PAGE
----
вход по аккаунту


Avian and Pandemic Influenza - Minnesota Department of Health

код для вставкиСкачать
Avian and Pandemic Influenza
Kathy Harriman
Minnesota Department of Health
Infectious Disease Prevention and
Control Division
Acute Disease Epidemiology Section
What is influenza?
 An acute respiratory illness resulting
from infection with an influenza virus
 Highly infectious and can spread
rapidly from person to person
 Some strains cause more severe
illness than others
Types of influenza viruses
 Influenza viruses are divided into three
main types: influenza A, B, and C
 A viruses – infect birds and other
animals, as well as humans
 A viruses – source of seasonal
influenza epidemics and all pandemics
 B and C viruses – infect humans only
and do not cause pandemics
Where does influenza A virus
come from?
Human influenza A viruses start as avian (bird) influenza viruses
water birds
Domestic birds
and other
Influenza symptoms
 Sudden onset
 Fever, headache, muscle aches,
severe weakness
 Respiratory symptoms, e.g., cough,
sore throat, difficulty breathing
How influenza spreads
 Spreads easily from person to person
through coughing and sneezing
 Transmitted by:
– inhaling respiratory aerosols containing the virus,
produced when infected person talks, coughs, or
– touching an infected person or an item
contaminated with the virus and then touching
your eyes, nose, or mouth
Courtesy of CDC
Seasonal influenza:
minor changes - antigenic drift
 Occurs among influenza A viruses
resulting in emergence of new variants
of prevailing strains every year
 New variants result in seasonal
influenza each winter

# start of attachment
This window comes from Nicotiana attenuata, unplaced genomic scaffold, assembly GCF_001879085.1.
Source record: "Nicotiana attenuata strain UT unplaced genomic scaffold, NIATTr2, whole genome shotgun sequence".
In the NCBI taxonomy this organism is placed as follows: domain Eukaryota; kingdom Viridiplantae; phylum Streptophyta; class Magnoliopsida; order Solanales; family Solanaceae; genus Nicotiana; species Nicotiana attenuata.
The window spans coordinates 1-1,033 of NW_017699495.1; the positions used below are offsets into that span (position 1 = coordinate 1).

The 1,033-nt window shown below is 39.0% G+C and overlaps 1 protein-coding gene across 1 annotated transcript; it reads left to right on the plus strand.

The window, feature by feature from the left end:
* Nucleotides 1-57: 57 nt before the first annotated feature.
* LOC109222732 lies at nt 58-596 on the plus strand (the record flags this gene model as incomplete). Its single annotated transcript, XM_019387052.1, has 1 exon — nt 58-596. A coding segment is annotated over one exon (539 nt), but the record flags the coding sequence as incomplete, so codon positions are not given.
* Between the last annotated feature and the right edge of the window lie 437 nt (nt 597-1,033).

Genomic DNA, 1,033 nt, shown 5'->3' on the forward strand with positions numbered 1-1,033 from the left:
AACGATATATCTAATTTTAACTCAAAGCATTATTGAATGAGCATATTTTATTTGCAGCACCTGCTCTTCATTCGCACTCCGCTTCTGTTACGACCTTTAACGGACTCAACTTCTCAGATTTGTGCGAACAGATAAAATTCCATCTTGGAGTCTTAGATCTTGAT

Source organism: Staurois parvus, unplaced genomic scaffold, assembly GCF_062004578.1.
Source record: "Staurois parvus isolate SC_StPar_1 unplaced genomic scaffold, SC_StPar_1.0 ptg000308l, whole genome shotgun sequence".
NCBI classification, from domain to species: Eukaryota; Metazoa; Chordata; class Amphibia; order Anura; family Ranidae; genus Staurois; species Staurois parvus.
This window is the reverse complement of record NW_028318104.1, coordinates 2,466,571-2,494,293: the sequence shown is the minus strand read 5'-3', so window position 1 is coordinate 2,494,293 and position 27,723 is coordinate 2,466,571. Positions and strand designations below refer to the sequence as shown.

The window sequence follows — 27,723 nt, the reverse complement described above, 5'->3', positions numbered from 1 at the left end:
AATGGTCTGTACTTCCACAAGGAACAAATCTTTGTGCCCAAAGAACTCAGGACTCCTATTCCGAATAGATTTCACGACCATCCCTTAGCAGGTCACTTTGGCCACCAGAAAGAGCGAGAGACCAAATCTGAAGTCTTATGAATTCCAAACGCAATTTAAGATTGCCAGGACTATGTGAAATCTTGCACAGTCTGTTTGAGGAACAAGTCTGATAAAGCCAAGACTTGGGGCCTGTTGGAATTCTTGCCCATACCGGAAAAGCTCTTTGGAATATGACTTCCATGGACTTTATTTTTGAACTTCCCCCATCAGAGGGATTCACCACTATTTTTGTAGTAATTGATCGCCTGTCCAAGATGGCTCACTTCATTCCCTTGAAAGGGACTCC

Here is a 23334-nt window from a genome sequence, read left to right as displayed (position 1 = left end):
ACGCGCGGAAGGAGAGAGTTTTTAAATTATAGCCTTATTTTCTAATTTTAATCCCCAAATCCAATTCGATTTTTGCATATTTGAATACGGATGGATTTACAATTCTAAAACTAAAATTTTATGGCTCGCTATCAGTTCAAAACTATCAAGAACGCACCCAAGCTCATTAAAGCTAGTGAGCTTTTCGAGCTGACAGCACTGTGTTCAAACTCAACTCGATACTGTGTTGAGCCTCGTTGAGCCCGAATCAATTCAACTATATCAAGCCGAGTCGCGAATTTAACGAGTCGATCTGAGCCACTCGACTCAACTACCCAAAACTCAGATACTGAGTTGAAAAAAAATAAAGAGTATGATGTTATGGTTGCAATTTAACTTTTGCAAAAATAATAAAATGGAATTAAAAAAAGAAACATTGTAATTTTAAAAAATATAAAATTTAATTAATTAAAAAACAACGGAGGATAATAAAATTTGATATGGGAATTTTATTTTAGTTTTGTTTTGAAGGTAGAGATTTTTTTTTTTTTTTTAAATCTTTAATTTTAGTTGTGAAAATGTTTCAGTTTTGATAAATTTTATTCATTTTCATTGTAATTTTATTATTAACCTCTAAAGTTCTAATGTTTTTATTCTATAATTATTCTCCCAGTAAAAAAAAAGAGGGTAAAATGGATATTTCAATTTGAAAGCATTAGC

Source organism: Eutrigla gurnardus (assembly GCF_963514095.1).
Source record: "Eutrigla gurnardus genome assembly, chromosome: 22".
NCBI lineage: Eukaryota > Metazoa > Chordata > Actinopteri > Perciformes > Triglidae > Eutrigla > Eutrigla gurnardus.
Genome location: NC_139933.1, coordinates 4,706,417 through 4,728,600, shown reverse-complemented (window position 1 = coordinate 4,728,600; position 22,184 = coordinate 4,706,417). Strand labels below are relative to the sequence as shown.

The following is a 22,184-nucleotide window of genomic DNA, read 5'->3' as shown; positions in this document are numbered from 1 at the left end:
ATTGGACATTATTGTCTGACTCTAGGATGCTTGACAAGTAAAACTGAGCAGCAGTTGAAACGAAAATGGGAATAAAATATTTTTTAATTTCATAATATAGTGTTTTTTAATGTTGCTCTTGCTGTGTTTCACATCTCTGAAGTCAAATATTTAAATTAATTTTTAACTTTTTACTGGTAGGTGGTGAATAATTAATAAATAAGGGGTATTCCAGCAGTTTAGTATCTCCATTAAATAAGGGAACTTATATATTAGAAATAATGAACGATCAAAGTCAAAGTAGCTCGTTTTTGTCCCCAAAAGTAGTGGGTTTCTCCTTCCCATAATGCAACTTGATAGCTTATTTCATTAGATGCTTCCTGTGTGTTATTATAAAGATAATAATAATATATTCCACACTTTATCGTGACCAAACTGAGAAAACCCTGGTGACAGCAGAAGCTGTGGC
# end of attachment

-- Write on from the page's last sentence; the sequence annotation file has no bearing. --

 Some years are worse than others –
partly related to degree of �drift’
What is an influenza pandemic?
 Influenza pandemics are worldwide
epidemics of a newly emerged strain
of influenza
 Few, if any, people have any
immunity to the new virus
 This allows the new virus to spread
widely, easily, and to cause more
serious illness
What causes a pandemic?
 Pandemics occur when a new
avian influenza strain acquires
the ability infect people and to
spread easily person to person
 This can occur in two ways:
– Reassortment (an exchange of
seasonal and avian influenza
genes in a person or pig infected
with both strains)
– Mutation (an avian strain
becomes more transmissible
through adaptive mutation of the
virus during human avian
influenza infection)
Pandemic influenza:
major changes - antigenic shift
 Major changes occur in the surface antigens
of influenza A viruses by mutation or
 Changes are more significant than those
associated with antigenic drift
 Changes lead to the emergence of
potentially pandemic strains by creating a
virus that is markedly different from recently
circulating strains so that almost all people
have no pre-existing immunity
Seasonal vs. pandemic influenza
 Pandemic influenza is not just a “bad flu,” it is a wholly
new threat to humans
 A severe pandemic would cause social disruption unlike
anything most persons now alive have ever experienced
 Compared to seasonal influenzas, pandemic influenzas
infect more people, cause more severe illness, and
cause more deaths
 Seasonal influenza viruses most often cause severe
disease in the very young, the very old, and those with
chronic illnesses, but pandemic influenza strains can
infect and kill young, healthy people
 The highest mortality rate in the 1918-19 pandemic was
in people aged 20-40 years
History of influenza
 412 BC - first
mentioned by
 1580 - first pandemic
 1580-1900 - 28
Pandemic influenza in the 20th Century
1918 “Spanish Flu” 1957 “Asian Flu” 1968 “Hong Kong Flu”
20-40 million deaths
1 million deaths
1 million deaths
1918 Pandemic
Highest mortality in people 20-40 years of age
- 675,000 Americans died of influenza
- 43,000 U.S. soldiers died of influenza
Lessons from past pandemics
 Occur unpredictably, not always in winter
 Great variations in mortality, severity of illness,
and pattern of illness or age most severely
 Rapid surge in number of cases over brief period
of time, often measured in weeks
 Tend to occur in waves of 6 - 8 weeks,
subsequent waves may be more or less severe